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Do you want to apply for a job but not have much work experience? Or is the experience you have not quite right for the job you want, perhaps because you’re looking to change industries? If so, you should create a resume based on your transferable skills (which are things like time-management, writing, teamwork, and problem-solving). A transferable skills-based resume includes all the elements of a usual resume – profile, education, experience and contact information – but highlights the relevant skills you have most prominently.
In other words, it’s skills, not always experience, that you need to make a career change. Identify which transferable skills you already have by looking at our full checklist here. From there, you can decide which ones are most relevant to the job you want.
You’ll also want to ensure that the same skills mentioned in the job ad are listed in your resume, so pay careful attention to the words they use, Grainger-Marsh says. “Find some examples of the roles being advertised, and make a list of the skills and experience they are looking for – there will probably be a few common elements in there, and those are the areas to focus on.”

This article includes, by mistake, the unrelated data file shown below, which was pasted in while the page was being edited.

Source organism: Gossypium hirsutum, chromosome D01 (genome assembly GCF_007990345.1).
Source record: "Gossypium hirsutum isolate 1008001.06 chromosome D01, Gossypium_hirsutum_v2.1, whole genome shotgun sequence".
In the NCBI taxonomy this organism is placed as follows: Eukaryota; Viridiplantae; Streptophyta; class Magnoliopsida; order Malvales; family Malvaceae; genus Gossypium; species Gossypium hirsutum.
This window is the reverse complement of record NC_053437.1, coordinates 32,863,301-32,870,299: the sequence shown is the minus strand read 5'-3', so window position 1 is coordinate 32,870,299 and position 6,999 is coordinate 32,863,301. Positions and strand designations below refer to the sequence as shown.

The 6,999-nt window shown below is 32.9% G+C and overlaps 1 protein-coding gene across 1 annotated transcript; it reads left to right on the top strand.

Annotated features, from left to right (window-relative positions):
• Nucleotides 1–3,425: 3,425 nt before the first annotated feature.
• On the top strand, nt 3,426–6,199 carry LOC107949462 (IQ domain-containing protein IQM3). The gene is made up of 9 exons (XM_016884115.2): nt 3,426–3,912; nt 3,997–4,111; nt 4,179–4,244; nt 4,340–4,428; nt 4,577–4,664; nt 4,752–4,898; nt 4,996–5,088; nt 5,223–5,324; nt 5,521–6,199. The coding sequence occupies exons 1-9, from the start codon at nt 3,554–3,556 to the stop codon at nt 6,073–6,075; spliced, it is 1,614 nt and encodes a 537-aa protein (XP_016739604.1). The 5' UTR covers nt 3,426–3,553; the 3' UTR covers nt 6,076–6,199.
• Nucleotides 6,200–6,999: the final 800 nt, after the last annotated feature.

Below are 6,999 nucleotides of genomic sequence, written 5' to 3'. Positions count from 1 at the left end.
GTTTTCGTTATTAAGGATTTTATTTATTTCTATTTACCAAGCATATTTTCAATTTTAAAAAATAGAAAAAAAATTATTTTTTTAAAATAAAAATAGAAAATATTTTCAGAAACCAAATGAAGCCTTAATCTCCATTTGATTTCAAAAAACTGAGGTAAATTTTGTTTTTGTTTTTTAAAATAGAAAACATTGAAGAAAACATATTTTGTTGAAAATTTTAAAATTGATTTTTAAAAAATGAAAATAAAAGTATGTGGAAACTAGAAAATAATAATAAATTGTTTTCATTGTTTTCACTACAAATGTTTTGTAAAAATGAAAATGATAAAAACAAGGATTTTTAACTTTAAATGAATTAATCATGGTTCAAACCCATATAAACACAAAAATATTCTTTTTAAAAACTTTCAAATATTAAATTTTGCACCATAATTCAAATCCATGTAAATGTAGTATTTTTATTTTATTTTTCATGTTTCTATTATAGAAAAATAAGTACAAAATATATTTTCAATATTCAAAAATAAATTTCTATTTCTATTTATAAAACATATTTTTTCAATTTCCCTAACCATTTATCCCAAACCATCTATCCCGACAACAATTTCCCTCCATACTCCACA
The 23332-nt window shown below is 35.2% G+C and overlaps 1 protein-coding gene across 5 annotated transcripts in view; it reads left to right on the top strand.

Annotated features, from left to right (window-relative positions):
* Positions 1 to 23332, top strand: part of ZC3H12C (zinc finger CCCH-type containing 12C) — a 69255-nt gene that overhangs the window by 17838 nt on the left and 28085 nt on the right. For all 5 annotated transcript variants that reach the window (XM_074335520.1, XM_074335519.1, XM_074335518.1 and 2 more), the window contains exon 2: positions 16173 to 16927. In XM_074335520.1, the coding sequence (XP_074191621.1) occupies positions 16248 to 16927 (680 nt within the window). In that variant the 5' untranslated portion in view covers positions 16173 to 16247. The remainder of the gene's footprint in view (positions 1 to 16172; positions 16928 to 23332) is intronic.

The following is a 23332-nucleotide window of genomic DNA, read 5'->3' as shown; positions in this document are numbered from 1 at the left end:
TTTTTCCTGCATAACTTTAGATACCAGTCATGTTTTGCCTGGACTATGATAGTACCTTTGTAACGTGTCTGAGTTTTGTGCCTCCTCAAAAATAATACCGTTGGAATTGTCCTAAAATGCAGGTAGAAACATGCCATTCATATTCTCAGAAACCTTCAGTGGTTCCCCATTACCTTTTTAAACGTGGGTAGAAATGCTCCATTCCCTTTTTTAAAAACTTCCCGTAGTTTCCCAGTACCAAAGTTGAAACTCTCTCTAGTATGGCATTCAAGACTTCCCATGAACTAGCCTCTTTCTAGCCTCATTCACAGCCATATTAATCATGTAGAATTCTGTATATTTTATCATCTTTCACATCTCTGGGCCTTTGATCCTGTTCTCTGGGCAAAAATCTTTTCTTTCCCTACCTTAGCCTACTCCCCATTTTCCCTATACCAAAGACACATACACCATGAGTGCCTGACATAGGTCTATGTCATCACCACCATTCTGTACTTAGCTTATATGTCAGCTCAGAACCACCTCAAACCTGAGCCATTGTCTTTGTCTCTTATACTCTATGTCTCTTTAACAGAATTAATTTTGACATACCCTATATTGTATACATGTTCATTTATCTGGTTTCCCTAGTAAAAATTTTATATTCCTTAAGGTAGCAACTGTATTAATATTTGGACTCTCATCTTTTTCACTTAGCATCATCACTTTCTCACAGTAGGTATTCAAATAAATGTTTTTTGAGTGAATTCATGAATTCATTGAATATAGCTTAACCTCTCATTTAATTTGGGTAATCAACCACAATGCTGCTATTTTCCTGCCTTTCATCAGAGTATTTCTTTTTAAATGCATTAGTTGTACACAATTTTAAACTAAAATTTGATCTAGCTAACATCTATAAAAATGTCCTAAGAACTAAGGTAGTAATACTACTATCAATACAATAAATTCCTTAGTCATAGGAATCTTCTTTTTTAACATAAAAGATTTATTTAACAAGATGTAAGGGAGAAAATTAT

“Do they ask for a ‘self-motivated’ person in several adverts? Is an individual with ‘good stakeholder management’ specifically referenced? Those are transferable skills which can help make up ground if one of the technical skills is missing from your list,” Grainger-Marsh says.
“There are also key personality traits that will always be relevant, such as a proactive nature, flexibility, and adaptability,” says Rogers, so add those to your resume too, if you have them.
“If you demonstrate the skills, aptitude and, most importantly, the cultural fit and attitude that will bring success, employers will often respond,” says Grainger-Marsh. “After all, they aren’t hiring a CV, they’re hiring a person.”
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